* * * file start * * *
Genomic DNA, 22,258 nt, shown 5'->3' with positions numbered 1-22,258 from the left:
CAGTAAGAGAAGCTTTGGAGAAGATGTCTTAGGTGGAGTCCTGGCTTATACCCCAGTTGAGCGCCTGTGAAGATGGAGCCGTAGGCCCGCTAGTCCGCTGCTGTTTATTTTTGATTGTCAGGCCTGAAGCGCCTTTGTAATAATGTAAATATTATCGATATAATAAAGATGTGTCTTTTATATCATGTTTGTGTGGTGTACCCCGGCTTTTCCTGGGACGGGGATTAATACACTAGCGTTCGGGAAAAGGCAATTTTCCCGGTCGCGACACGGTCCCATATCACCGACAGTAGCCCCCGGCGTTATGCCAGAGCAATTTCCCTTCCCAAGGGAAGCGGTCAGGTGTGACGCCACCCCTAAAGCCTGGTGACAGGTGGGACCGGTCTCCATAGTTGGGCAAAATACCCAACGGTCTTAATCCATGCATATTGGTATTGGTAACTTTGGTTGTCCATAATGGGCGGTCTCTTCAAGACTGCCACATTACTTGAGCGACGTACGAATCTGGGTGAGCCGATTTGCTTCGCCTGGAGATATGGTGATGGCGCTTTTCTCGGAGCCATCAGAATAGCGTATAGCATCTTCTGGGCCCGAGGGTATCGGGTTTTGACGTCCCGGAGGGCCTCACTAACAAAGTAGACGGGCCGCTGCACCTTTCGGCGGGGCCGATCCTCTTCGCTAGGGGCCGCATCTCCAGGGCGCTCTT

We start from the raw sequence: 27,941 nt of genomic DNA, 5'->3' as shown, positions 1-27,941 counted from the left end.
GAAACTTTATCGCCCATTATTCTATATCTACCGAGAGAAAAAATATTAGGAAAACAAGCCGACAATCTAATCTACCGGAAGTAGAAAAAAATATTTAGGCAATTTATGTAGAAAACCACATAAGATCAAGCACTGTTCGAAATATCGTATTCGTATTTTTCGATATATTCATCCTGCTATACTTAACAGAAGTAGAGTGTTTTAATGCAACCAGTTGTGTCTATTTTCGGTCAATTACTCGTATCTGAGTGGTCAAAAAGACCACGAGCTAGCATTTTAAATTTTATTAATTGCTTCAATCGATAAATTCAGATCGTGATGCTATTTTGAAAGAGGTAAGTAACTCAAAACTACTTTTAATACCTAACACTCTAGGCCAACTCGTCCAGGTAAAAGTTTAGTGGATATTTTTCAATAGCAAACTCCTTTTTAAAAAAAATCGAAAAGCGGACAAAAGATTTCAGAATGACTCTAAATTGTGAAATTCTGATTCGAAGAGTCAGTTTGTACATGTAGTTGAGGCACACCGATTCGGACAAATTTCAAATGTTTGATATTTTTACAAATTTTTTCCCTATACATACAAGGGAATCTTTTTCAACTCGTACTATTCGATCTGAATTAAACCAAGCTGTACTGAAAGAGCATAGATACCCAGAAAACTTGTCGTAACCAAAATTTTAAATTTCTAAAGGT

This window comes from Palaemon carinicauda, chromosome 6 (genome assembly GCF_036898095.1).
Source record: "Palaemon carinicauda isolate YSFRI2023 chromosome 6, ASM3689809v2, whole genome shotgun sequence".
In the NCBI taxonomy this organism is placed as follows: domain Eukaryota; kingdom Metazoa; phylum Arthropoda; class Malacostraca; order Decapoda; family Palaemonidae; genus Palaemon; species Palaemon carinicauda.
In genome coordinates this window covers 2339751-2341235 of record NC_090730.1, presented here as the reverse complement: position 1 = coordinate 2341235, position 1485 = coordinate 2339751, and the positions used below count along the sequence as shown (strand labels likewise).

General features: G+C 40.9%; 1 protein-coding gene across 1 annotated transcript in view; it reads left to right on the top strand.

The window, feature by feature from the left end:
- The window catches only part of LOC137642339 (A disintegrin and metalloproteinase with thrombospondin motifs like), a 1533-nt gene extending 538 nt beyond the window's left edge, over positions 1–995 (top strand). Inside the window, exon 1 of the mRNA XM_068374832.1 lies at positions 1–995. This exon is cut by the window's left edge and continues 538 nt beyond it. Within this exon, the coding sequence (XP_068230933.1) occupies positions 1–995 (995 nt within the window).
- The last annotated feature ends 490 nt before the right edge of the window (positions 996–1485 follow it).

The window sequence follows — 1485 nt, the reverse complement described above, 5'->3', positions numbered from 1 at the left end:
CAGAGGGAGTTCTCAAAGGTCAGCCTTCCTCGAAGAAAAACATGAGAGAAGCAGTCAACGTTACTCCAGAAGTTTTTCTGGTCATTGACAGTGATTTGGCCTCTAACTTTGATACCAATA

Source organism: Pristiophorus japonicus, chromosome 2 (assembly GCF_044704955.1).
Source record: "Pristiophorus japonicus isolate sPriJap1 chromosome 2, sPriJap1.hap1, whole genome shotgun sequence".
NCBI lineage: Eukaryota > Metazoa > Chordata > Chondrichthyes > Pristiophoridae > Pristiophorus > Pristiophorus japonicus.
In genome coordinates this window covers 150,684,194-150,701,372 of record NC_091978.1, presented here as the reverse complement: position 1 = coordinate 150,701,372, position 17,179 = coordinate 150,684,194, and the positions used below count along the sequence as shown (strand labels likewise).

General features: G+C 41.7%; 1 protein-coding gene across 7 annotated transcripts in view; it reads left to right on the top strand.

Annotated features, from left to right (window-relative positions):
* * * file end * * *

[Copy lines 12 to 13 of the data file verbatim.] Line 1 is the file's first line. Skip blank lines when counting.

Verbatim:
- The last annotated feature ends 490 nt before the right edge of the window (positions 996–1485 follow it).

The window sequence follows — 1485 nt, the reverse complement described above, 5'->3', positions numbered from 1 at the left end: